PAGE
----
Waste is something we all produce but prefer not to see. So governments and municipalities have to deal with, preferably as quickly as possible, so we don’t have to have it hanging around the house too long. But boy-oh-boy do we produce a lot of waste these days.
Take the Netherlands, for example. According to Zero Waste Europe this country is currently “throwing away 2.4 billion € per year on food waste, that is more than 400€ per household representing more than 20% of the total food in the market.” For more on Dutch waste, check out this information sheet.
But finally consumers are being woken up and people are starting to work toward less waste and more efficient waste processing: take Twence, which uses waste to generate energy in one of the Dutch provinces. Taste the Waste is a German film raising awareness on the issue, and the UK’s WRAP is a charity working between government, business, and other stakeholders in changing not just the way waste is managed, but in whole consumption chain – from how something is designed and produced, to our consumption habits and recycling.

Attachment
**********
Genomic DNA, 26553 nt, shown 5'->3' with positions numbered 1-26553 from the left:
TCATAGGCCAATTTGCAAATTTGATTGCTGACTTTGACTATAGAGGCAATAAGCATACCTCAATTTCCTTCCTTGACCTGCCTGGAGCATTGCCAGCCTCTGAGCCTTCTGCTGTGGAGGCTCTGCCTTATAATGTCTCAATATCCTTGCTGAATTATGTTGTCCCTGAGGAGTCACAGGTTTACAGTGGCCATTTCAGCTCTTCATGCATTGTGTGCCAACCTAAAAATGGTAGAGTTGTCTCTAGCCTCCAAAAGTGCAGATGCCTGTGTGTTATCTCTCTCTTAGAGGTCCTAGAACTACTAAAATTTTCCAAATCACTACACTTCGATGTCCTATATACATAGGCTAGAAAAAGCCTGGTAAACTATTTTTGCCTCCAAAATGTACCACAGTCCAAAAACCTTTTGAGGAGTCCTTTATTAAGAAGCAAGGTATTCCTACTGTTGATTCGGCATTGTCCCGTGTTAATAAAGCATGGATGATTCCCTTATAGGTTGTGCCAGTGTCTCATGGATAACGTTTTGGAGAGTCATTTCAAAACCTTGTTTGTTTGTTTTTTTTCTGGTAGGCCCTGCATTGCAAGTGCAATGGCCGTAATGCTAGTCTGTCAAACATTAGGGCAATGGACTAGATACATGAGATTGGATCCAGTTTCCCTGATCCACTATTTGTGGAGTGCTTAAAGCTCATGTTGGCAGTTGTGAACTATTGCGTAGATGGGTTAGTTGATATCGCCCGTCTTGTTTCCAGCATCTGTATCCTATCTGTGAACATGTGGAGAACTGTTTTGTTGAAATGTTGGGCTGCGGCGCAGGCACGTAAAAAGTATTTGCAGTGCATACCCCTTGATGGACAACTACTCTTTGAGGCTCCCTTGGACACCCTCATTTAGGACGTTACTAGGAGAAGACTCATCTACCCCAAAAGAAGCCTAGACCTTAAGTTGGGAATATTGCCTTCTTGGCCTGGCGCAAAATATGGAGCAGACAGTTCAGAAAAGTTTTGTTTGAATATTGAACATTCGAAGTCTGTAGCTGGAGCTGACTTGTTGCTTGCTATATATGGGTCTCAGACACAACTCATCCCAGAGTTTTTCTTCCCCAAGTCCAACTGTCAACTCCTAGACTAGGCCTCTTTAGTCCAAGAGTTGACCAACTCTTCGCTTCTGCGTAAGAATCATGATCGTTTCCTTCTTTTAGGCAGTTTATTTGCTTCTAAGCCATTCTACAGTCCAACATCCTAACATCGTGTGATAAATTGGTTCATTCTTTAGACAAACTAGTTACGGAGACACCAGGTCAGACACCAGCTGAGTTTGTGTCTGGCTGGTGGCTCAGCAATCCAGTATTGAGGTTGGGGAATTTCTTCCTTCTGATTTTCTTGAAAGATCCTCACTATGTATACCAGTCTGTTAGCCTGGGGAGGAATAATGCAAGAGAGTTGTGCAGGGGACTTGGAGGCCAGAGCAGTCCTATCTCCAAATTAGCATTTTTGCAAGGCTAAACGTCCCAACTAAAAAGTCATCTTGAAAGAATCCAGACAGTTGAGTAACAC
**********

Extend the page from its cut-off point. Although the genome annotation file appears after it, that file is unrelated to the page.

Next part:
Could it be true? Are we finally confronting the immense waste our lifestyles and economies are producing? Let’s hope it is true!
There’s 365 days in a year (well, kind of), there’s definitely at least 365 ways to be green (definitely). There’s easy ways, and there’s tougher ways. For some, certain approaches to being green may be easier than others. But here we go, let’s try going from being green to being greener still!